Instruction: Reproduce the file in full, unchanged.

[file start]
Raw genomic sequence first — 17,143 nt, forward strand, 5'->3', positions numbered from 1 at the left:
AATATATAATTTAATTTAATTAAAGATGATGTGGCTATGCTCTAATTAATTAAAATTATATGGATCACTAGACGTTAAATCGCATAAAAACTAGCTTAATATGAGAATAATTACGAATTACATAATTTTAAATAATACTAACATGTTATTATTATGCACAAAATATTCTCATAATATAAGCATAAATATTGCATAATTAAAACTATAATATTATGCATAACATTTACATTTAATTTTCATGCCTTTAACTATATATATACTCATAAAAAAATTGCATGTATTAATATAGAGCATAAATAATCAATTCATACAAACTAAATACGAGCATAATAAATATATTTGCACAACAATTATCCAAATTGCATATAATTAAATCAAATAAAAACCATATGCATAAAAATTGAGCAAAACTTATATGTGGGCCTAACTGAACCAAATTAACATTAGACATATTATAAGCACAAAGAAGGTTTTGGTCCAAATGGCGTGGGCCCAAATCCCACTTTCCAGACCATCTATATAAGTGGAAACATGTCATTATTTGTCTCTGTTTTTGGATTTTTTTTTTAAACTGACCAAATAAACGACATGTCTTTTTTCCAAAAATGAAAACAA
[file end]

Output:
Raw genomic sequence first — 17,143 nt, forward strand, 5'->3', positions numbered from 1 at the left:
AATATATAATTTAATTTAATTAAAGATGATGTGGCTATGCTCTAATTAATTAAAATTATATGGATCACTAGACGTTAAATCGCATAAAAACTAGCTTAATATGAGAATAATTACGAATTACATAATTTTAAATAATACTAACATGTTATTATTATGCACAAAATATTCTCATAATATAAGCATAAATATTGCATAATTAAAACTATAATATTATGCATAACATTTACATTTAATTTTCATGCCTTTAACTATATATATACTCATAAAAAAATTGCATGTATTAATATAGAGCATAAATAATCAATTCATACAAACTAAATACGAGCATAATAAATATATTTGCACAACAATTATCCAAATTGCATATAATTAAATCAAATAAAAACCATATGCATAAAAATTGAGCAAAACTTATATGTGGGCCTAACTGAACCAAATTAACATTAGACATATTATAAGCACAAAGAAGGTTTTGGTCCAAATGGCGTGGGCCCAAATCCCACTTTCCAGACCATCTATATAAGTGGAAACATGTCATTATTTGTCTCTGTTTTTGGATTTTTTTTTTAAACTGACCAAATAAACGACATGTCTTTTTTCCAAAAATGAAAACAA